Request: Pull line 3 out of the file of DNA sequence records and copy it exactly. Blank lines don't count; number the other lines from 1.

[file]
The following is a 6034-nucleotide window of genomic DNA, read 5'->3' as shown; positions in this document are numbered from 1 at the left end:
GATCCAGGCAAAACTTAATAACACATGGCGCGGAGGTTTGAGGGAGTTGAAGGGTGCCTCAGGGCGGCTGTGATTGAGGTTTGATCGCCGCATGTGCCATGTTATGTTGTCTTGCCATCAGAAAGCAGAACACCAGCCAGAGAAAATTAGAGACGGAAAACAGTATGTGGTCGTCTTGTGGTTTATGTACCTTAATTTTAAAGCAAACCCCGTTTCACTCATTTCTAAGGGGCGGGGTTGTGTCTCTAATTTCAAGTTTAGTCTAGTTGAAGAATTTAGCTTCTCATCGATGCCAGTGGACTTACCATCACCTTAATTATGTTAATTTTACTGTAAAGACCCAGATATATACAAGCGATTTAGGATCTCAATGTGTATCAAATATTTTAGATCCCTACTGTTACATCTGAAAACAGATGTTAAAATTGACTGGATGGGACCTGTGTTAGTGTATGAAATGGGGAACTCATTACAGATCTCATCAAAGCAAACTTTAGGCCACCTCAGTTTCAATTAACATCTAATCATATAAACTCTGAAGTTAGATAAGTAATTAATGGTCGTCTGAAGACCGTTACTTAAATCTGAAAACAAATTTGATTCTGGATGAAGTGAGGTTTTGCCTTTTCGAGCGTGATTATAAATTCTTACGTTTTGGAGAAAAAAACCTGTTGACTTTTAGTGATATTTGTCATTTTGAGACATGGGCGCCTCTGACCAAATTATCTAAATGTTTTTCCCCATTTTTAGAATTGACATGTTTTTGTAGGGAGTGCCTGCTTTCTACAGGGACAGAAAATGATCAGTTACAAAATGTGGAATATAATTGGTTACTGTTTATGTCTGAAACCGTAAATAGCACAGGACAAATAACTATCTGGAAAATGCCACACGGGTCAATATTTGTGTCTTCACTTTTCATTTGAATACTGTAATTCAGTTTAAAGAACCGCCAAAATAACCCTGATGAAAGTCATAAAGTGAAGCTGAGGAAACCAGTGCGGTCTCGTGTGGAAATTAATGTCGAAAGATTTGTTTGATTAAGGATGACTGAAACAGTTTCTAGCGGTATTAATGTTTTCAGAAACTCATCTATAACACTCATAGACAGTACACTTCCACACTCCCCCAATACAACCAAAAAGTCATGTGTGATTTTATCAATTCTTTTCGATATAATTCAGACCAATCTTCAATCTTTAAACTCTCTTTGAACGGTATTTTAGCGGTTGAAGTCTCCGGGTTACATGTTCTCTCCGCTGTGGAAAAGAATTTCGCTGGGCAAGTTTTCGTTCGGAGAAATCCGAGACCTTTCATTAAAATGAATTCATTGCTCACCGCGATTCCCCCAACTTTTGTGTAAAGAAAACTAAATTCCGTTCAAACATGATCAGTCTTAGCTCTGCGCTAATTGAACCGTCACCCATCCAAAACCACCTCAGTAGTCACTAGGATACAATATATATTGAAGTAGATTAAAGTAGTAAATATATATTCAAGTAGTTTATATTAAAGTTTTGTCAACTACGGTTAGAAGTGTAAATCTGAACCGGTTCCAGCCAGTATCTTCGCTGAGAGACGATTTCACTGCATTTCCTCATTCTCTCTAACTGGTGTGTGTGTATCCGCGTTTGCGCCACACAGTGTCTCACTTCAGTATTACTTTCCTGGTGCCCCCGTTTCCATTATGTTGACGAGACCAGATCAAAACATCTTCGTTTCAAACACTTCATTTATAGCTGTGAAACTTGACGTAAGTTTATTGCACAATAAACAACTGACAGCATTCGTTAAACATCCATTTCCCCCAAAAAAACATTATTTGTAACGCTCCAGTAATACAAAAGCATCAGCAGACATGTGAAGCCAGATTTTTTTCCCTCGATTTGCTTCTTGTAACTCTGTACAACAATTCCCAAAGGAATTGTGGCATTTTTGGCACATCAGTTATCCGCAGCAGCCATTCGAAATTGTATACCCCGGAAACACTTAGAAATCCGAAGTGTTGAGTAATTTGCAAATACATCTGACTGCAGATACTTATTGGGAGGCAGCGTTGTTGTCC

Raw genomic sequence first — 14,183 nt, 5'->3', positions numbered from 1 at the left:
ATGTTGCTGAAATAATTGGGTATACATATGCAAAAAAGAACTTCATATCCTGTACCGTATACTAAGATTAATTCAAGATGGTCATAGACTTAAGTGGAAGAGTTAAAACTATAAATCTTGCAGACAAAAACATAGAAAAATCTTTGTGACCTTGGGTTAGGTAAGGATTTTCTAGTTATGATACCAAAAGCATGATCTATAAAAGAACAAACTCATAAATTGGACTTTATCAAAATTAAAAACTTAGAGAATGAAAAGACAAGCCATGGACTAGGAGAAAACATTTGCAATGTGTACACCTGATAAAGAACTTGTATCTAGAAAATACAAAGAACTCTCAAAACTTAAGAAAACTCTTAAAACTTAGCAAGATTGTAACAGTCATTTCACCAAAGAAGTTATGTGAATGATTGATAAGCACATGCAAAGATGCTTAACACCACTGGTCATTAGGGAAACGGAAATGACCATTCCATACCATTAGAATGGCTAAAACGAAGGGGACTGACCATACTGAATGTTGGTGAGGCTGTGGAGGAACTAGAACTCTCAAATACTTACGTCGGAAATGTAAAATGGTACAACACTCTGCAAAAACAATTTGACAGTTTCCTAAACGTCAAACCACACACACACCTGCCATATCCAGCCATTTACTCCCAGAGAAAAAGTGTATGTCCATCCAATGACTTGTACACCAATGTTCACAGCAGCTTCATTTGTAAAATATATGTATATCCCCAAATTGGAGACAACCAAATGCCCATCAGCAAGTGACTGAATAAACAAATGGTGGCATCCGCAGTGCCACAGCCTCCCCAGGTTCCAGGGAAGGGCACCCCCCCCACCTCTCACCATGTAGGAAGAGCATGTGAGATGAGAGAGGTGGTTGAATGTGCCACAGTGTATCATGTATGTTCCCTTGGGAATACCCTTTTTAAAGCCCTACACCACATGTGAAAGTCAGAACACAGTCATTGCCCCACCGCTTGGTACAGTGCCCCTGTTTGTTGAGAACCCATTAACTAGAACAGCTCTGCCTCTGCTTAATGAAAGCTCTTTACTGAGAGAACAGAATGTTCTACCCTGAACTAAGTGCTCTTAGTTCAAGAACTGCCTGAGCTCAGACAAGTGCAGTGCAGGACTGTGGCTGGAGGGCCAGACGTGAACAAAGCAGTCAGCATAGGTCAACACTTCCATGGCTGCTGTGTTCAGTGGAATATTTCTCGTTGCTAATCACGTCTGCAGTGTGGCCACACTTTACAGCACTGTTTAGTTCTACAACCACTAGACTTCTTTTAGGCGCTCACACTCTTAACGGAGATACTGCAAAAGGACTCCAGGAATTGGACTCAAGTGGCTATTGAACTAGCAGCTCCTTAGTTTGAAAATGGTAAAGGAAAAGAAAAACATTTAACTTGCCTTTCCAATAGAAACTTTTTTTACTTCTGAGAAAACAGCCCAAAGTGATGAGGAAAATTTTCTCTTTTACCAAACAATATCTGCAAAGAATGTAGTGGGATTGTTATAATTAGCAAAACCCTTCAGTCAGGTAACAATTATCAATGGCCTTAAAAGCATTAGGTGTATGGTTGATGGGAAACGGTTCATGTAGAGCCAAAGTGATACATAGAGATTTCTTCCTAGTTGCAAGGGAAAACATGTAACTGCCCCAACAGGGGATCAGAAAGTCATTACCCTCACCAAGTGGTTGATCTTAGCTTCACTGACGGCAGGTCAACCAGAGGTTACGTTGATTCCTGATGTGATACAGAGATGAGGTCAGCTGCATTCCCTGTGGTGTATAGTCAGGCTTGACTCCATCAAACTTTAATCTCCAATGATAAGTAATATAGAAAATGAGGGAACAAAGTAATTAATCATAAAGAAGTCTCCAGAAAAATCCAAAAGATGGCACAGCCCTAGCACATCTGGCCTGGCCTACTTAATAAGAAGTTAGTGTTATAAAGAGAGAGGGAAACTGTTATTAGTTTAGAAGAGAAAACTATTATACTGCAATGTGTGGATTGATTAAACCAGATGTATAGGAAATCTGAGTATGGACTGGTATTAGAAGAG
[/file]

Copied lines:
Raw genomic sequence first — 14,183 nt, 5'->3', positions numbered from 1 at the left: